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Vitamin D level and fractures in children and adolescents: a systematic review and meta-analysis



The aim of the study was to determine the relationship between vitamin D levels and the risk of bone fractures in children and adolescents.

Materials and methods

PubMed, Embase, and Cochrane library databases were searched using subject and free words. The Newcastle–Ottawa scale form was used to assess literature quality. ReVman 5.2 and Stata 13.0 were used for statistical analyses. The results were expressed as the mean difference (MD)/odds ratio (OR) and 95% confidence interval (95% CI). The heterogeneity test was conducted according to I2 and Q tests. Egger’s test was used to evaluate publication bias.


Thirteen studies (3943 participants ≤ 18 years old) were included, and the quality of the literature was acceptable. Regarding the 25-hydroxyvitamin D (25OHD) level in the random effects model, the MD = − 0.12 ng/mL (95% CI: −1.93, 1.69), I2 = 83%, and P < 0.00001, indicating large heterogeneity. Subgroup analyses were conducted according to vitamin D supplementation and 25OHD level, the sources of heterogeneity were not found. Regarding the proportion of subjects with vitamin D deficiency in the random effects model, OR = 1.09 (95% CI: 0.67, 1.79), I2 = 79%, and P < 0.0001. By sensitivity analysis, after removing Al-Daghri’s study, OR = 1.22 (95% CI: 0.96, 1.56), I2 = 0%, and P = 0.64.


There is no relationship between vitamin D level and the risk of bone fractures in children and adolescents.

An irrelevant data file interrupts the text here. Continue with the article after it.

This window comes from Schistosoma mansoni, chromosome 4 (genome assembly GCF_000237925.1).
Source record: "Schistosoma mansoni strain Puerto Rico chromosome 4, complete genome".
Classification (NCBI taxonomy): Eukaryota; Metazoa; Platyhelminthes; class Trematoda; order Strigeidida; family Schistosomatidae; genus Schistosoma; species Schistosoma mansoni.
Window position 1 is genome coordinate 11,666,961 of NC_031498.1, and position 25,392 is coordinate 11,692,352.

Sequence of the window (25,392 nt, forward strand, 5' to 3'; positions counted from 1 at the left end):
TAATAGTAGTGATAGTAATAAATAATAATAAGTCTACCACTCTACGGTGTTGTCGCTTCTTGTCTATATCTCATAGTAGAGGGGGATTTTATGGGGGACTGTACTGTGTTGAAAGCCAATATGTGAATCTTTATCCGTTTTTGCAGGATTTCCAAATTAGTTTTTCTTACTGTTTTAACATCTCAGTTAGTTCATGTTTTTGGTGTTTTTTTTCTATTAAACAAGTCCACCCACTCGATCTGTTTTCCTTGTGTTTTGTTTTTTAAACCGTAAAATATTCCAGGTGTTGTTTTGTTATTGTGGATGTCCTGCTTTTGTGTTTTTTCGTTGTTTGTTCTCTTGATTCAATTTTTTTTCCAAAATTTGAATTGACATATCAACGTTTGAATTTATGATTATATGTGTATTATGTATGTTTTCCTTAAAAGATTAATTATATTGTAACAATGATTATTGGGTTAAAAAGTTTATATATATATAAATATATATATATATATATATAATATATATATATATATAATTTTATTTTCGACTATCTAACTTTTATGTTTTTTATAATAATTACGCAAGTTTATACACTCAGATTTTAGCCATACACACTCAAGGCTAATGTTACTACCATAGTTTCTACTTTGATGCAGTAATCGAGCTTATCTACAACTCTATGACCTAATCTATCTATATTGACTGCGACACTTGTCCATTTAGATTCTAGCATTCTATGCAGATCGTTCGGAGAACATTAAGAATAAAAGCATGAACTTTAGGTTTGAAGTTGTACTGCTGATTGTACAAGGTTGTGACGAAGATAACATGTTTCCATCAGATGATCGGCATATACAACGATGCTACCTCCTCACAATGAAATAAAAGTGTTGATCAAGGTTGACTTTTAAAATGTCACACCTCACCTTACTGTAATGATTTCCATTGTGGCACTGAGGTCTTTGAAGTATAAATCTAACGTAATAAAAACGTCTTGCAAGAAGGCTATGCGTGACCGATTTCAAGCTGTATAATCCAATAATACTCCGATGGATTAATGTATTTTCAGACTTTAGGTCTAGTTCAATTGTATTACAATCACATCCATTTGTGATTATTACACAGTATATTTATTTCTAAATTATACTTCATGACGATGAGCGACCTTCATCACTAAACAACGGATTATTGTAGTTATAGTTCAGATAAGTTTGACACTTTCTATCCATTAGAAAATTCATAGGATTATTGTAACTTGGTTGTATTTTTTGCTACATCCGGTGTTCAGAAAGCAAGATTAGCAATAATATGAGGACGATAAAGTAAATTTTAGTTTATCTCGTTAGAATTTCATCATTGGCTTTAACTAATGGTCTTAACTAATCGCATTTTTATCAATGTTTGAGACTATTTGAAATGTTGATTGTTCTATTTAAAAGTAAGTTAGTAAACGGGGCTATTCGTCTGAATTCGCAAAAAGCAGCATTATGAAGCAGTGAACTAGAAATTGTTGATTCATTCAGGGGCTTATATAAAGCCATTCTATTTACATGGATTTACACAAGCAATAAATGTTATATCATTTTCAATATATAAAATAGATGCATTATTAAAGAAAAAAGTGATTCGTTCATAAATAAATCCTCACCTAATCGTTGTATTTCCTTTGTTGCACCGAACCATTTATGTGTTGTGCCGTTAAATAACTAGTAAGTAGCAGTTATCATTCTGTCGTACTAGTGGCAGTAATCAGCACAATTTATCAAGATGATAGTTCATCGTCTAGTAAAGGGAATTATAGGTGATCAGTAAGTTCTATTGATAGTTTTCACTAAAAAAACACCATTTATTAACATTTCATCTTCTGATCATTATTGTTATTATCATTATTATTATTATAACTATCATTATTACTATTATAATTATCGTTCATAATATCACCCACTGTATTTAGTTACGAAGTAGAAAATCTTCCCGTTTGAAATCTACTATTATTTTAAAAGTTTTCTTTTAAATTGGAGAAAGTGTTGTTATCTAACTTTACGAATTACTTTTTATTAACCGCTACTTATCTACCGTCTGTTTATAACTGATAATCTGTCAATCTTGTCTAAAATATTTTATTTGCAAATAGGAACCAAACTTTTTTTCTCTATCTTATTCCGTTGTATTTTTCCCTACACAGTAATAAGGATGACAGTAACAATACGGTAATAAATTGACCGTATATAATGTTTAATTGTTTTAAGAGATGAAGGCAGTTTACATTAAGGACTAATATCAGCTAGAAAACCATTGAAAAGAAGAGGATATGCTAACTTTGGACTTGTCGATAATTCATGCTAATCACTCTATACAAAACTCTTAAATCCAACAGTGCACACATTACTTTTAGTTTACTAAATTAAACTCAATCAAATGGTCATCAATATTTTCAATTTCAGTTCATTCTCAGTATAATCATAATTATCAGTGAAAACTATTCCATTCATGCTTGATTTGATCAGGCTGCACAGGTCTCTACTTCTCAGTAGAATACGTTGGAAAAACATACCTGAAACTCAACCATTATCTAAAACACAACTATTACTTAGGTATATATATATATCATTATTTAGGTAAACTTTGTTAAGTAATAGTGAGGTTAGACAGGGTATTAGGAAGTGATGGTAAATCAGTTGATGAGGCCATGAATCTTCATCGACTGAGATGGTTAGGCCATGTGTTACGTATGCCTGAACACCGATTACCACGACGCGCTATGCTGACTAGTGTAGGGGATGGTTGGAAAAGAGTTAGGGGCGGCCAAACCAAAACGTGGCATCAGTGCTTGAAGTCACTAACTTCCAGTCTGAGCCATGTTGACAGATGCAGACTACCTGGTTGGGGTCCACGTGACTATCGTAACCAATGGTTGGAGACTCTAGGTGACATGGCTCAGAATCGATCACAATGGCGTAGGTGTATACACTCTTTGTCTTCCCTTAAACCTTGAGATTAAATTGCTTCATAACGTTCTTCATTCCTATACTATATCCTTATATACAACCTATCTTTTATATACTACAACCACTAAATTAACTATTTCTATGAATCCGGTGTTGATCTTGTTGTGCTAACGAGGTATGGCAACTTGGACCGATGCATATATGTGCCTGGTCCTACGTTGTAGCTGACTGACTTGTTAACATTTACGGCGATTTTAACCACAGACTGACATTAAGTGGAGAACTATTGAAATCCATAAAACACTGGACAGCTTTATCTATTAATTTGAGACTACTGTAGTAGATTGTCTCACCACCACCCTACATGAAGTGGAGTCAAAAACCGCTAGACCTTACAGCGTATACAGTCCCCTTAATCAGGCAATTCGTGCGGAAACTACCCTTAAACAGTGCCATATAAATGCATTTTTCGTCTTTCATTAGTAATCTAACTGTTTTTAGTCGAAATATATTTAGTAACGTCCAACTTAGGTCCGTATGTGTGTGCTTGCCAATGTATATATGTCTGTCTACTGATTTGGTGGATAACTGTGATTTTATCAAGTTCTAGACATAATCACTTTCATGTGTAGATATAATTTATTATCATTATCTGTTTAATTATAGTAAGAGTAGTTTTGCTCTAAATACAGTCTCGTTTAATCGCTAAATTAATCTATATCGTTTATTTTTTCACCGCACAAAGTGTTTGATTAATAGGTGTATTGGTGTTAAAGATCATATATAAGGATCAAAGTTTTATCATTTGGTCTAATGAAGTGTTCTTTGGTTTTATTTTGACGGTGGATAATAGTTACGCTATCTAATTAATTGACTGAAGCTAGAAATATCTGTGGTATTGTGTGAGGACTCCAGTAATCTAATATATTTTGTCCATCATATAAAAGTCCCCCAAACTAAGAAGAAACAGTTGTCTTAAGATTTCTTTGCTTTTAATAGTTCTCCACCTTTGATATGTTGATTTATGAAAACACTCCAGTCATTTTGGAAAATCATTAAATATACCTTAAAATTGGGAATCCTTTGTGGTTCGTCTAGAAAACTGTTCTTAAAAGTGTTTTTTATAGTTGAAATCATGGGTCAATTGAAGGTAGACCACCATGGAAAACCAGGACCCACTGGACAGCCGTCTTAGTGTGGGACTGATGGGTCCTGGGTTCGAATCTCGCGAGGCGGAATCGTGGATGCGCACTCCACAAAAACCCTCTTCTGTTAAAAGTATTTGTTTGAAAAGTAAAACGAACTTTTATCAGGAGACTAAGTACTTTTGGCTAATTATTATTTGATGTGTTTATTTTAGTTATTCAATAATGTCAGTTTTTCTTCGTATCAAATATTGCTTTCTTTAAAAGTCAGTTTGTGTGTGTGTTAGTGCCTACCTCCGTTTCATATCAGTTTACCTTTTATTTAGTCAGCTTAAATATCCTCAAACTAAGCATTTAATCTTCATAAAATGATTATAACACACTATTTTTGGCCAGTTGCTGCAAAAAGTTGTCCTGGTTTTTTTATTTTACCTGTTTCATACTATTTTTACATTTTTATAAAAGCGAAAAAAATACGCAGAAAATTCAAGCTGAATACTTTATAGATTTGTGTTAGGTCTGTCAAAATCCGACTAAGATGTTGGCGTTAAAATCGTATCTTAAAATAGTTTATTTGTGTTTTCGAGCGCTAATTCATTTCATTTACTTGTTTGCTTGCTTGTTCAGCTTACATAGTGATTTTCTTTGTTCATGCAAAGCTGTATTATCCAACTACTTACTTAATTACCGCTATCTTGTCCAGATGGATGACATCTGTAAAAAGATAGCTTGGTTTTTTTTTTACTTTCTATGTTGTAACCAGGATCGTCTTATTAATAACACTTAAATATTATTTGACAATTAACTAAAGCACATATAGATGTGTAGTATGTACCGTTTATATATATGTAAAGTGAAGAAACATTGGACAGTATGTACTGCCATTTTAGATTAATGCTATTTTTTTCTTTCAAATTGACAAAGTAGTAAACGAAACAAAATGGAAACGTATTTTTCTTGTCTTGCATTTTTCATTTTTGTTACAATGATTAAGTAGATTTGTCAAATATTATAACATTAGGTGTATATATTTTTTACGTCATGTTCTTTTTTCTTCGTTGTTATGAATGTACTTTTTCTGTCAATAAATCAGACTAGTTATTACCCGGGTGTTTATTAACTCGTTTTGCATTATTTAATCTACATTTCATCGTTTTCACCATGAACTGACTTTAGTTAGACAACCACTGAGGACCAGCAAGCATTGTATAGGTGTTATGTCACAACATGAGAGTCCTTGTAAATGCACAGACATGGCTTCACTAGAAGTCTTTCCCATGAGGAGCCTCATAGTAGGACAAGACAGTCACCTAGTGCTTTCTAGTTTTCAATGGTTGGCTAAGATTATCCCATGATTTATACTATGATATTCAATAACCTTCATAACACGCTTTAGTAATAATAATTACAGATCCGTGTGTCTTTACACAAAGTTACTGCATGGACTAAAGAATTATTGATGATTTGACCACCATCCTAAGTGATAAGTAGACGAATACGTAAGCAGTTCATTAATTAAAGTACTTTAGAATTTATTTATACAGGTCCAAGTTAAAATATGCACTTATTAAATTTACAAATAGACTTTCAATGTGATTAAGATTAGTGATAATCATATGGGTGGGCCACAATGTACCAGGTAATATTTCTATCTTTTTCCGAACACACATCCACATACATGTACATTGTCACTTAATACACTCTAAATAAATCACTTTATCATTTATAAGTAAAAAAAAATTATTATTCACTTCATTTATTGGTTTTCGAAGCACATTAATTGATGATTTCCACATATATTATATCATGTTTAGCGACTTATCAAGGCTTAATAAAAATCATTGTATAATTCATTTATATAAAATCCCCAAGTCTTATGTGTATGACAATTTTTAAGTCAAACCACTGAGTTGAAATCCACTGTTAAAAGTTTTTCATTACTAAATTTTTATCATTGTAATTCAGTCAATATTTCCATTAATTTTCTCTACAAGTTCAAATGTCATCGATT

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Availability of data and material

The original data can be obtained by email request.

Code availability

Not applicable.



25-Hydroxyvitamin D


Newcastle–Ottawa scale


Odds ratio

95% CI:

95% Confidence interval


Mean difference


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We thank Melissa Crawford, PhD, from Liwen Bianji, Edanz Editing China (, for editing the English text of a draft of this manuscript.


This research did not receive any specific grant from funding agencies in the public, commercial, or not-for-profit sectors.

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Authors and Affiliations



CZ: conceptualization, methodology, and writing—original draft. HL, SR, LL, and KZ: methodology and software. KL: conceptualization and writing—review and editing.

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Correspondence to Kewei Li.

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The authors report no conflict of interest related to this work.

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All analyses were based on previous published studies, thus no ethical approval and patient consent are required.

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Informed consent was obtained from all individual participants included in the study.

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This manuscript has been approved by all the co-authors and has not been published before.

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Zheng, C., Li, H., Rong, S. et al. Vitamin D level and fractures in children and adolescents: a systematic review and meta-analysis. J Bone Miner Metab 39, 851–857 (2021).

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  • Vitamin D
  • Bone fracture
  • Children
  • Adolescent